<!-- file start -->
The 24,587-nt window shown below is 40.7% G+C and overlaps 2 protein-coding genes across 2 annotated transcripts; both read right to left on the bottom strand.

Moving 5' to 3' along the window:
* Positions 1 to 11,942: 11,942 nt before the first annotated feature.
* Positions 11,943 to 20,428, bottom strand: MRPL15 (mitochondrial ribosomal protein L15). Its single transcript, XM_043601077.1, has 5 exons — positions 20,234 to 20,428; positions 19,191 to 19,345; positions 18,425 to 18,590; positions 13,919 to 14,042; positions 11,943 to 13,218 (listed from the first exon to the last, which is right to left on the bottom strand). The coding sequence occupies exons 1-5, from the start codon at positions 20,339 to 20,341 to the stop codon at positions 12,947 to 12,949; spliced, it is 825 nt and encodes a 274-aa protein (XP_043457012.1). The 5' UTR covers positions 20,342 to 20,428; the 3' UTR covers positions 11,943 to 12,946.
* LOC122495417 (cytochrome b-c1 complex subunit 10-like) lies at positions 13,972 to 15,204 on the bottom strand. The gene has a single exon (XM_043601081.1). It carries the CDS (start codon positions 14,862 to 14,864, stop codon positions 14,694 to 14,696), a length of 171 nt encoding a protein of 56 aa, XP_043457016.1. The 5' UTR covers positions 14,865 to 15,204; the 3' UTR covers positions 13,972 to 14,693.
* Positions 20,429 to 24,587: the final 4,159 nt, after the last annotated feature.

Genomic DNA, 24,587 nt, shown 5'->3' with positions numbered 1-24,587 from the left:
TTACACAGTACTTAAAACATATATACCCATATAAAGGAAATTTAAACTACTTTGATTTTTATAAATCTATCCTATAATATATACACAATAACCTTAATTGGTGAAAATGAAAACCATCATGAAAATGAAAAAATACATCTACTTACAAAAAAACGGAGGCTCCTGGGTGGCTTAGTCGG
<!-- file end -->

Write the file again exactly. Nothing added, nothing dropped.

The 24,587-nt window shown below is 40.7% G+C and overlaps 2 protein-coding genes across 2 annotated transcripts; both read right to left on the bottom strand.

Moving 5' to 3' along the window:
* Positions 1 to 11,942: 11,942 nt before the first annotated feature.
* Positions 11,943 to 20,428, bottom strand: MRPL15 (mitochondrial ribosomal protein L15). Its single transcript, XM_043601077.1, has 5 exons — positions 20,234 to 20,428; positions 19,191 to 19,345; positions 18,425 to 18,590; positions 13,919 to 14,042; positions 11,943 to 13,218 (listed from the first exon to the last, which is right to left on the bottom strand). The coding sequence occupies exons 1-5, from the start codon at positions 20,339 to 20,341 to the stop codon at positions 12,947 to 12,949; spliced, it is 825 nt and encodes a 274-aa protein (XP_043457012.1). The 5' UTR covers positions 20,342 to 20,428; the 3' UTR covers positions 11,943 to 12,946.
* LOC122495417 (cytochrome b-c1 complex subunit 10-like) lies at positions 13,972 to 15,204 on the bottom strand. The gene has a single exon (XM_043601081.1). It carries the CDS (start codon positions 14,862 to 14,864, stop codon positions 14,694 to 14,696), a length of 171 nt encoding a protein of 56 aa, XP_043457016.1. The 5' UTR covers positions 14,865 to 15,204; the 3' UTR covers positions 13,972 to 14,693.
* Positions 20,429 to 24,587: the final 4,159 nt, after the last annotated feature.

Genomic DNA, 24,587 nt, shown 5'->3' with positions numbered 1-24,587 from the left:
TTACACAGTACTTAAAACATATATACCCATATAAAGGAAATTTAAACTACTTTGATTTTTATAAATCTATCCTATAATATATACACAATAACCTTAATTGGTGAAAATGAAAACCATCATGAAAATGAAAAAATACATCTACTTACAAAAAAACGGAGGCTCCTGGGTGGCTTAGTCGG